Expectations for APIs are high. Meeting those expectations demands a structured approach to management of APIs, and the ability to report on their usage. 

Who’s impacted

  • CTO
  • Software development teams

What’s Next?

Consider how the topic of APIs - which many executives see as critical for evolving business functions, or even a building block of digital transform efforts, needs to be communicated within the organisation. Explore how the adoption of low-code platforms both within and tangential to the ICT group will further expand the use of APIs. If not already available, put in place a roadmap for the introduction of API management capabilities, factoring both governance issues and supporting technologies.

Related IBRS Advisory

  1. Architectures for Mobilised Enterprise Applications
  2. Running IT-as-a-Service Part 15: Traditional enterprise architecture is irrelevant to digital transformation
  3. IBRSiQ: Can IBRS advise on the pros and cons of best of breed combined EAM/ERP vs fully integrated ERP/EAM?
  4. The impact of Software-as-a-Service on enterprise solutions: Why you must run IT-as-a-Service
  5. Enterprise resource planning (ERP) Part 2: Planning the ERP strategy for modernisation
  6. How to succeed with eforms Part 4: Selection framework
  7. Making the case for enterprise architecture

The Latest

16 February 2021: Veeam continues to expand its footprint across the hyperscale Cloud vendors with the introduction of Veeam Backup for Google Cloud Platform. This follows its December 2020 announcement when Veeam announced the general availability of AWS v3 Backup and Azure v4 Backup. As a result, Veeam now provides backup and recover capabilities across - and just as importantly between - the three major hyperscale Cloud vendors. 

Why it’s Important

During a briefing with IBRS, Veeam detailed its strong growth in the Asia Pacific region. It also discussed its strategy for providing backup and recovery capabilities over the major hyperscale Cloud services: Azure, AWS and Google. The demand for Cloud backup and recovery is growing with greater recognition organisations adopting hybrid Cloud (the most likely future state for many organisations) demands more consistent and consolidated approaches to management - including backup and migration of data between Clouds. VMWare is seeing growth in its hybrid Cloud management capabilities as well, and the synergy between Veeam and VMWare productions is no coincidence.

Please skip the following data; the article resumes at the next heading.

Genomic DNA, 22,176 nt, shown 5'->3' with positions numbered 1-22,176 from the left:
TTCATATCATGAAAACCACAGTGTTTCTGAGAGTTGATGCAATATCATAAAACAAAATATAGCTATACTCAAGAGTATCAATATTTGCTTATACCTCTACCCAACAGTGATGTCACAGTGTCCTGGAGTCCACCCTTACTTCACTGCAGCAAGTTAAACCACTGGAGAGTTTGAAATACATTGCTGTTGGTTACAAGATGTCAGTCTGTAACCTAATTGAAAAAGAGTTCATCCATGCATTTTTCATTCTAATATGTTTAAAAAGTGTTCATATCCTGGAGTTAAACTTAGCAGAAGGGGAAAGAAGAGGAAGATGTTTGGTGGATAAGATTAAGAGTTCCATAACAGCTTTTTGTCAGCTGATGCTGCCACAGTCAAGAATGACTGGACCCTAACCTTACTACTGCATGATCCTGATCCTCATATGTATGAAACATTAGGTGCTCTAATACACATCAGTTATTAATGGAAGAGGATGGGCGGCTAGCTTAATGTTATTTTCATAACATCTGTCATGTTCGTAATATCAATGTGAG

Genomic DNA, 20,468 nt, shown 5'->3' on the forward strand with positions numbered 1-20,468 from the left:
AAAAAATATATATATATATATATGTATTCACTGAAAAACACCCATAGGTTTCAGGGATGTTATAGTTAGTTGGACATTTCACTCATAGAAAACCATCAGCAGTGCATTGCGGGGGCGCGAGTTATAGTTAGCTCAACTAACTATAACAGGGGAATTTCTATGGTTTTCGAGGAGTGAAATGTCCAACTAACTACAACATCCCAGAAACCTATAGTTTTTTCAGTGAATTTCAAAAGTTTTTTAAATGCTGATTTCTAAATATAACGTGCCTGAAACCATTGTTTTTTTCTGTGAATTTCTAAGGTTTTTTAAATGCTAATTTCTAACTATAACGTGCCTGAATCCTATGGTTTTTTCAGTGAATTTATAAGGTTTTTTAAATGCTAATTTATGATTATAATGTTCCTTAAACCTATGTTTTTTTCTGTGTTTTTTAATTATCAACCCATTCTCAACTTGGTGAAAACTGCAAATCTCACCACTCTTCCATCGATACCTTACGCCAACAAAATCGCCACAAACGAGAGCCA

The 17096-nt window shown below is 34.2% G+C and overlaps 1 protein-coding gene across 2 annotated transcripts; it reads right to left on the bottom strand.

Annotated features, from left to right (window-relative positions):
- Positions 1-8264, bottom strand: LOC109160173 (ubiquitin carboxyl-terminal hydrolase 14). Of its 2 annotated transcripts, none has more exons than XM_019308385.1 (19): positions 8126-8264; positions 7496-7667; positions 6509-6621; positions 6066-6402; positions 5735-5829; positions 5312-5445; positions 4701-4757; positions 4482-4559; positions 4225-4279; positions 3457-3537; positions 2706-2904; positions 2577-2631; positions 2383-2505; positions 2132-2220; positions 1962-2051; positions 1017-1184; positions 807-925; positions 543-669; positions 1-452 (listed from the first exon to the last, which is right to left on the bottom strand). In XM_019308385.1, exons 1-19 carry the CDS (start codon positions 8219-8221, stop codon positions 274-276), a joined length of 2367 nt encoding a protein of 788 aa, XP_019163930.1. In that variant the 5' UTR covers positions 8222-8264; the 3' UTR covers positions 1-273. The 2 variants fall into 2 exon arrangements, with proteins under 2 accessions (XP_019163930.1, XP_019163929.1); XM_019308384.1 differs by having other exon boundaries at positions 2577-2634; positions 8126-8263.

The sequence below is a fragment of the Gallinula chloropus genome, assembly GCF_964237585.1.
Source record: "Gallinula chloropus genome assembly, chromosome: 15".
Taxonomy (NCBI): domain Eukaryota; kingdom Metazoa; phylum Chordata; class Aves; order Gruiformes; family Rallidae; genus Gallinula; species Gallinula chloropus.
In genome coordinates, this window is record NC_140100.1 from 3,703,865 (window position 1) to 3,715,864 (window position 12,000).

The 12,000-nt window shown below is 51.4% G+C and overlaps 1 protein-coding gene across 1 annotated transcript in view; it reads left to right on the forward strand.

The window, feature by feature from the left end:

Who’s Impacted

  • Cloud architects
  • Business continuity teams

What’s Next?

Backing up Cloud resources appears to be a simple process. Taken on as service-by-service, this might be true. However, in reality the backup becomes increasingly challenging. As more and more applications are made up of a myriad of components, this leads to a rapidly evolving ecosystem of solutions. Hence, data recovery and restoration are also getting more complex. This is further exacerbated by the growing adoption of hybrid Cloud. 

Organisations need to explore backup and recovery based on not only current state Cloud architecture, but possible migration between Cloud services and where different integrated applications reside on different Cloud platforms.

Related IBRS Advisory

Conclusion:

While discussions regarding industry trends and customer priority shifts have remained prominent this month, vendor innovation in light of expected growth has also been a focus. In particular, managed service providers required to innovate beyond evolving technologies to include hybrid and integrated offering structures, effective business operations and external sources to support vendor growth. The need to access external sources for funding, skills, offerings and client base has become apparent. The demand for improved internal frameworks to allow for hybrid solutions, offering delivery and customer interactions has also been flagged. Accelerated activity in a critical and complex industry requires vendors to continue to provide high quality, innovative service provision frameworks in order to remain competitive.